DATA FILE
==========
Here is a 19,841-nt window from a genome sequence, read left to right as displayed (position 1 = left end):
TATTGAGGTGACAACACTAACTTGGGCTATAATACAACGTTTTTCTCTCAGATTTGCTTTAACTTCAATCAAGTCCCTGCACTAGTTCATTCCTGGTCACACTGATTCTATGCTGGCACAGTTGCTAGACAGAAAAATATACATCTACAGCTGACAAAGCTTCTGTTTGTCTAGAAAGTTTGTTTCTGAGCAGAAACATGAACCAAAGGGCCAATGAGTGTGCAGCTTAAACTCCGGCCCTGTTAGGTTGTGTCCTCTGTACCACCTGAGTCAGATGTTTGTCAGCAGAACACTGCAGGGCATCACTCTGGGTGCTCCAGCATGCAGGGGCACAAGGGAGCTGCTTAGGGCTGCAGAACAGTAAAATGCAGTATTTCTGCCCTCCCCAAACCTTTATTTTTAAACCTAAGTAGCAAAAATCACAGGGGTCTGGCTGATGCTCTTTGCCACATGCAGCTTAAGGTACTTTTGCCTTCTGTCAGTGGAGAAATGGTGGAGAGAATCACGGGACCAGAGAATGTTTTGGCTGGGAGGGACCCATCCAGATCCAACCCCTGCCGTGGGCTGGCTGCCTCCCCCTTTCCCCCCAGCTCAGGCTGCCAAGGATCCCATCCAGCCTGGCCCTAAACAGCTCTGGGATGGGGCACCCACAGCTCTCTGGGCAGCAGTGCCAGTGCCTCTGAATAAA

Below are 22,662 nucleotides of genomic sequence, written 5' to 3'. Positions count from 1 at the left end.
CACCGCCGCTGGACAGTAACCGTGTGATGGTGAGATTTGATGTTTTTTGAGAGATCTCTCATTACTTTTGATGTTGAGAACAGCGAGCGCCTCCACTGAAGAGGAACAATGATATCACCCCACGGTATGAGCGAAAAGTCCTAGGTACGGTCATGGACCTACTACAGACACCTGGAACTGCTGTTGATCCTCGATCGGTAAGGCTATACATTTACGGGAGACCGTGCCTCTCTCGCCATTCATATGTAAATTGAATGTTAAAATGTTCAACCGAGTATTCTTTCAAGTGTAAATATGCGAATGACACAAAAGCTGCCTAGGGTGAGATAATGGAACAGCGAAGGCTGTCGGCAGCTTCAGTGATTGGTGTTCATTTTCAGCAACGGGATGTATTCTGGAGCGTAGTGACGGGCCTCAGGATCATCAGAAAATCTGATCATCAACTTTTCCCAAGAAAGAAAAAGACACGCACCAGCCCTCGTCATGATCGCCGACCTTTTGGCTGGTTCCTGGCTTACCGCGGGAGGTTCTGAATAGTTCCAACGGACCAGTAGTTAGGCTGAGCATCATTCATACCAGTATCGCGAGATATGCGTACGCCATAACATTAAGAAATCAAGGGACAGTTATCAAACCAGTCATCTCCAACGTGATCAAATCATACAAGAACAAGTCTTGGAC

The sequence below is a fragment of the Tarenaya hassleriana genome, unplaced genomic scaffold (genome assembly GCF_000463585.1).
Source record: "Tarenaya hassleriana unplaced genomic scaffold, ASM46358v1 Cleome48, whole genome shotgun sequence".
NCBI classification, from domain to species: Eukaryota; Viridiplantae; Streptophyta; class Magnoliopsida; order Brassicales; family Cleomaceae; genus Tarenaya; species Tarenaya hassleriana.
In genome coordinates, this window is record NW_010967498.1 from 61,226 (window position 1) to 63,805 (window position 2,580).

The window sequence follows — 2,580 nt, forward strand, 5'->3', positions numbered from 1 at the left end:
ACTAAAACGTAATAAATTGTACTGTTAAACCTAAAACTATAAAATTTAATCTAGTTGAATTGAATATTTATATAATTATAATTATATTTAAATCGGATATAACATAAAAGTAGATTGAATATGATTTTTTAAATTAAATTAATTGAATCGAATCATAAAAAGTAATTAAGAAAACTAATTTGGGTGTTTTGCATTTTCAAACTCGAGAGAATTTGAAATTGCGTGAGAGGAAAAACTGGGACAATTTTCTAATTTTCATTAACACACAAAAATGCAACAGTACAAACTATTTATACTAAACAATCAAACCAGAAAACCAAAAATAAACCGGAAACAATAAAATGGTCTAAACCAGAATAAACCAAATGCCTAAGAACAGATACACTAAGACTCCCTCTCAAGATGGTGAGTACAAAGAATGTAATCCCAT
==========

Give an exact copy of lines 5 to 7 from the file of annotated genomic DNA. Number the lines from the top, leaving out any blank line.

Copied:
The sequence below is a fragment of the Tarenaya hassleriana genome, unplaced genomic scaffold (genome assembly GCF_000463585.1).
Source record: "Tarenaya hassleriana unplaced genomic scaffold, ASM46358v1 Cleome48, whole genome shotgun sequence".
NCBI classification, from domain to species: Eukaryota; Viridiplantae; Streptophyta; class Magnoliopsida; order Brassicales; family Cleomaceae; genus Tarenaya; species Tarenaya hassleriana.